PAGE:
Since the financial crisis, the global economy has been dominated by policies set by central banks and record-low interest rates, as opposed to being driven by economic growth and strong company earnings.
With Australia’s own cash rate currently sitting at 2.5%, investors have sought out high-yielding, defensive dividend plays to make up for low interest returns on term deposits, which has driven the market up substantially.
Westpac (ASX: WBC) and its primary competitors NAB (ASX: NAB), Commonwealth Bank (ASX: CBA) and ANZ (ASX: ANZ) have perhaps been the greatest beneficiaries of this trend. Since mid-2012, the stocks have increased in value by (respectively) 55%, 46%, 48% and 42%.
However, even while the banks are very expensive (based on their potential to deliver market beating-returns in the long run), the stocks still appeal to many investors due to their safety and defensive natures. For those investors still willing to purchase bank stocks, Westpac may not be the best option.
First and foremost, the bank currently doesn’t offer the same element of growth that others like ANZ do. ANZ is heavily focused on expanding into the Asian market, making it, arguably, the bank with the greatest growth potential.
On the other hand, whilst Westpac maintains the highest mortgage rate of any of the big four, its market share has in fact diminished over the last 12 months, with many analysts concerned that this market share could fall further. Even following a 0.28 percentage point cut after the RBA dropped the cash rate in early August, the interest rate it offers is still significantly higher than its competitors.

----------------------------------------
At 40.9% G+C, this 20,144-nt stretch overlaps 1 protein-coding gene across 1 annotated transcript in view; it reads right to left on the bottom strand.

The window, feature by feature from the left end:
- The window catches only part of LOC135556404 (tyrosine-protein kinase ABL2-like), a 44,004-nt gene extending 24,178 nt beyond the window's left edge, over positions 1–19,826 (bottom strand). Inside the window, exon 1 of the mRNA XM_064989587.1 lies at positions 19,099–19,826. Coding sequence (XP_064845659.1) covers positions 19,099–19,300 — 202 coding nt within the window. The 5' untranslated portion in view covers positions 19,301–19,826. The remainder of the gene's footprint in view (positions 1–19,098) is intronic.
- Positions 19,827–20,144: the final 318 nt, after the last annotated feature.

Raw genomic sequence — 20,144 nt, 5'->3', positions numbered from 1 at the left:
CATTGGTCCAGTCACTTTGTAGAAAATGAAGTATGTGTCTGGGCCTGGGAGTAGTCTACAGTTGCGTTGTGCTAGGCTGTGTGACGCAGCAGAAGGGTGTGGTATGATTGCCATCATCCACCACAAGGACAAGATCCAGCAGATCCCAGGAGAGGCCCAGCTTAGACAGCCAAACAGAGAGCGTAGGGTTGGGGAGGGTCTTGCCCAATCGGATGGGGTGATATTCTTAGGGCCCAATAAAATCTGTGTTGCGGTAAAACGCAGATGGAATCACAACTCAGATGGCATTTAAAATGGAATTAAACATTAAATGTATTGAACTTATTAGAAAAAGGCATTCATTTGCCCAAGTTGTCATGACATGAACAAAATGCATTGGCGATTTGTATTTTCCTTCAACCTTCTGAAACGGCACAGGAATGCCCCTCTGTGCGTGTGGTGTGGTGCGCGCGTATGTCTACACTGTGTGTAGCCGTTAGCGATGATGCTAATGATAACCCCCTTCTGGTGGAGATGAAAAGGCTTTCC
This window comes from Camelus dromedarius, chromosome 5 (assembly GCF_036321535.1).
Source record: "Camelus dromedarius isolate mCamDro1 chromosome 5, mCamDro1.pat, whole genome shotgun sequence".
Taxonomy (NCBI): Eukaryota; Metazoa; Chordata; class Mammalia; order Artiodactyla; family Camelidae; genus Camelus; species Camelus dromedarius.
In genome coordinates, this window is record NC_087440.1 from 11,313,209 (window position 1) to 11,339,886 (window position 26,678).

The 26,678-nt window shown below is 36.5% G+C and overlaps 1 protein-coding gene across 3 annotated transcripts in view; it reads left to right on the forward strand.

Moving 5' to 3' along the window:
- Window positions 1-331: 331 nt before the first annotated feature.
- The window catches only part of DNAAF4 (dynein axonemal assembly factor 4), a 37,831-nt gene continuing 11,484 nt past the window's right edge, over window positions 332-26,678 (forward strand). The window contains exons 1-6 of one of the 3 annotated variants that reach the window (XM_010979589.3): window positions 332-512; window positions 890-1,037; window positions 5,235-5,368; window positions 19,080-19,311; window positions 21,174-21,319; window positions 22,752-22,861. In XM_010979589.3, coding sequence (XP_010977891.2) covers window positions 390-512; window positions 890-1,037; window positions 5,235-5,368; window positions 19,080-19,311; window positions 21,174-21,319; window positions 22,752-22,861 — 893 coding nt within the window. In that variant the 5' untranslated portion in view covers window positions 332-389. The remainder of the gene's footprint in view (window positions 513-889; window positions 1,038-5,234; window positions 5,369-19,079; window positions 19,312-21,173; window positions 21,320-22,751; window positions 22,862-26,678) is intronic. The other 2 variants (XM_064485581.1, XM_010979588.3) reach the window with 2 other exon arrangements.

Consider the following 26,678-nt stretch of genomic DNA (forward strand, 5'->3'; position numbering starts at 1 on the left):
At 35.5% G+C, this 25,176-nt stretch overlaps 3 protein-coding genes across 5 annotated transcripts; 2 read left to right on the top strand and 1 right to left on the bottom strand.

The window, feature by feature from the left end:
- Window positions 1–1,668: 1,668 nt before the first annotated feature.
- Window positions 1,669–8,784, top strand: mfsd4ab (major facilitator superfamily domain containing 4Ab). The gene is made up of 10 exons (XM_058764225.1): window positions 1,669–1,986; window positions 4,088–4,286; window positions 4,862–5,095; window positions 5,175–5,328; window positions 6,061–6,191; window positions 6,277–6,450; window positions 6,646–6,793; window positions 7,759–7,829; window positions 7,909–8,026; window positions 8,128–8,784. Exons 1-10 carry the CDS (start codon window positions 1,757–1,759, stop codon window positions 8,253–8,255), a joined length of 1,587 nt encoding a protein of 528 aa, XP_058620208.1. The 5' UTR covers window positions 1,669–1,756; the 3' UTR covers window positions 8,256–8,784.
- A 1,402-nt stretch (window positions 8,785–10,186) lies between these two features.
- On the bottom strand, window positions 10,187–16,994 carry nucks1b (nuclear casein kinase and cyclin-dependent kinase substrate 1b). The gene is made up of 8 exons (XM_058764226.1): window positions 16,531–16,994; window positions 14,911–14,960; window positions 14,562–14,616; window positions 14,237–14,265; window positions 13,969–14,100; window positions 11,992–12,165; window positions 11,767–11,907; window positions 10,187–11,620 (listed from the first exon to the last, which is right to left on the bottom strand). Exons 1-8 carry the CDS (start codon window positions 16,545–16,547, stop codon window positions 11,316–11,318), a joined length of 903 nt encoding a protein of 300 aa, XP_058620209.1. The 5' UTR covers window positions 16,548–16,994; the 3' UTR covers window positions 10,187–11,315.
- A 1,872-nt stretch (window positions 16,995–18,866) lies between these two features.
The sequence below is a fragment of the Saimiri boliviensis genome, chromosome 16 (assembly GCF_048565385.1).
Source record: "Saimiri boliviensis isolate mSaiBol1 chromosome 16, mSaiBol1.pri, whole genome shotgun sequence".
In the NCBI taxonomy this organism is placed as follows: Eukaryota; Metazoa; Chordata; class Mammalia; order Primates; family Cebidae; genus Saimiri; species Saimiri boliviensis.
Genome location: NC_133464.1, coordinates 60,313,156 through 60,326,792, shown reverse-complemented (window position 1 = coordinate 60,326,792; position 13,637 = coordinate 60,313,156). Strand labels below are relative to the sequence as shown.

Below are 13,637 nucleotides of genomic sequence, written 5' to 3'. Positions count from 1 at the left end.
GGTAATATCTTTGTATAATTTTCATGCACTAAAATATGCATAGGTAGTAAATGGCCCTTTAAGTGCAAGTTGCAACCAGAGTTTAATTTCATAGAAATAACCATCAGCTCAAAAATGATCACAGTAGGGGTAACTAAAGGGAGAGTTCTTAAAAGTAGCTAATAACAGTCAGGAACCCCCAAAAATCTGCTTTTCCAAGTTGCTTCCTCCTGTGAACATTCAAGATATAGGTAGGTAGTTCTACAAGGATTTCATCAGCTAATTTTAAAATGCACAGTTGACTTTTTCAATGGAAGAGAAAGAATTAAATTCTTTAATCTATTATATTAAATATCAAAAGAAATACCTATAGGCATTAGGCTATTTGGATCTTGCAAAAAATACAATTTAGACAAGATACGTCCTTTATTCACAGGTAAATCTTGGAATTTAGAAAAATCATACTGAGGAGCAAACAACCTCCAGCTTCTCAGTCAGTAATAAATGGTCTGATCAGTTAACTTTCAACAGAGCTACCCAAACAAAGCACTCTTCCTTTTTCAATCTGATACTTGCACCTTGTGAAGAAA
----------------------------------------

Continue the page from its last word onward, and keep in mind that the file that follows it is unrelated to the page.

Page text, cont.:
Furthermore, Commonwealth Bank and NAB have both heavily invested in technology to hold off threats such as Apple (NASDAQ: AAPL) and Google (NASDAQ: GOOG), which are both pushing into the mobile banking market. Westpac has a lot of catching up to do in this regard, after admitting that it is significantly behind its rivals in terms of the technology it offers.
For investors looking to achieve market-beating returns in the medium term, it may be wise to look beyond the banks at the heavy end of the ASX and instead look towards smaller companies that offer significant growth potential.
For instance, two of Australia’s most promising small companies are still flying under the radar. Discover these two exciting ASX investments in our brand-new special FREE report, “2 Small Cap Superstars”. Click here now, it’s free!
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Motley Fool contributor Ryan Newman does not own shares in any of the companies mentioned in this article.
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